Two VERY SIMPLE things that could be done to cut costs of both health insurance and the additional costs of malpractice insurance for hospitals, clinics and medical personnel (which WILL get passed onto the consumers, e.g., you and me and everyone else).
First, a simple change to malpractice lawsuits: Loser pays. Court costs, attorneys fees for both sides, filings, costs associated with juries, all of it. That will cut down nuisance suits to damned near nothing, because when personal injury lawyers can file a suit over damned near any sort of "pain and suffering" and settling is cheaper than having to pay thousands or millions to fight even the most bullshit of cases. (Remember that case of "I didn't know coffee would be hot!"? Eventually settled while on appeal.)
If the lady who didn't know that hot coffee would be hot had been told up front that she would have had to pay the legal fees for the other side if she lost (because juries can sometimes suffer attacks of common sense), do you think she would have started attorney shopping, hoping for a big payday from a corporation with deep pockets? After all, she had originally only asked for $20,000, to cover both "past and anticipated future medical expenses", and what's 20 grand to a corporation that makes almost a billion in profits every year?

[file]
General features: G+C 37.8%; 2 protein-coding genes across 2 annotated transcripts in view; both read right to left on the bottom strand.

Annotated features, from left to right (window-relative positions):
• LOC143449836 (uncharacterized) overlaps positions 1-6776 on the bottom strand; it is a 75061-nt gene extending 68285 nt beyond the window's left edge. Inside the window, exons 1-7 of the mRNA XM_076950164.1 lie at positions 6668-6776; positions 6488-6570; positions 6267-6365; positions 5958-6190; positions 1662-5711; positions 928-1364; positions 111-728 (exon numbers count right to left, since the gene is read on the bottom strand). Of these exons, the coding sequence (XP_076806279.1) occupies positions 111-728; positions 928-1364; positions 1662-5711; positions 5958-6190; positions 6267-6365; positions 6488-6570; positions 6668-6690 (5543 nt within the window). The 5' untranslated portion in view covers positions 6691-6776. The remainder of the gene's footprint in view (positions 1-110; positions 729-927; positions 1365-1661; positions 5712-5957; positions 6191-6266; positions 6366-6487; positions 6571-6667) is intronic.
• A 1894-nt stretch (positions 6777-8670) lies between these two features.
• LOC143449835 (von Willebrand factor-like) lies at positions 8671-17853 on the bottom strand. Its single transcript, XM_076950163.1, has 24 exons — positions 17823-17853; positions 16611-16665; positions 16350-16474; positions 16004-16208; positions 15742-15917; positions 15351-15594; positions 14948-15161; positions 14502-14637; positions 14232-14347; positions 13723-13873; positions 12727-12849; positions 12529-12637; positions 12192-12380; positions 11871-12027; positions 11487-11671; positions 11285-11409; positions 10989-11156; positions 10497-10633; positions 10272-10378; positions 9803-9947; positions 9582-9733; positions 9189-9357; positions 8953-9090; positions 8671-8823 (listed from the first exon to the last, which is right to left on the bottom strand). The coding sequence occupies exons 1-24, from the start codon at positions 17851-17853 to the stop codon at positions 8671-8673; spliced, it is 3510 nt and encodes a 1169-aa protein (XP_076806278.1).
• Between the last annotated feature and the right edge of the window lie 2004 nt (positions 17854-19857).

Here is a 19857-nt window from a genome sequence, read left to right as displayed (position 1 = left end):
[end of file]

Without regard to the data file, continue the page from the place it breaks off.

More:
Yeah, I don't think so, either.
Second, allow for insurance companies to spread out. Right now, health insurance companies are operating under a federally-applid restriction to not cross State lines. That means you can get car insurance from a company in a different State, but your health insurance MUST be offered from an insurance company in the same State as you. MUST.
That limits the available pool out of which your company must make up its payouts, and in many small States, there is no real competition. Allowing your health insurance company to widen its pool and spread out the risk allows them to lower the costs for everyone, and the instant competition will drive down prices to truly competitive levels, since every insurance company will be looking to get as many customers as they can by offering better deals, while still turning a profit for its shareholders. Which is, after all, why the shareholders invested in the company in the first place.
The math behind actuarial tables hasn't changed since the time of Hammurabi, so it will also come down to better service, lower rates and happier consumers.
And all by opening up the State borders.
Easy. Simple. "Loser Pays" means lower costs to the providers of medical services, and opening the State borders means lower costs to the consumer of medical services. We save money coming and going.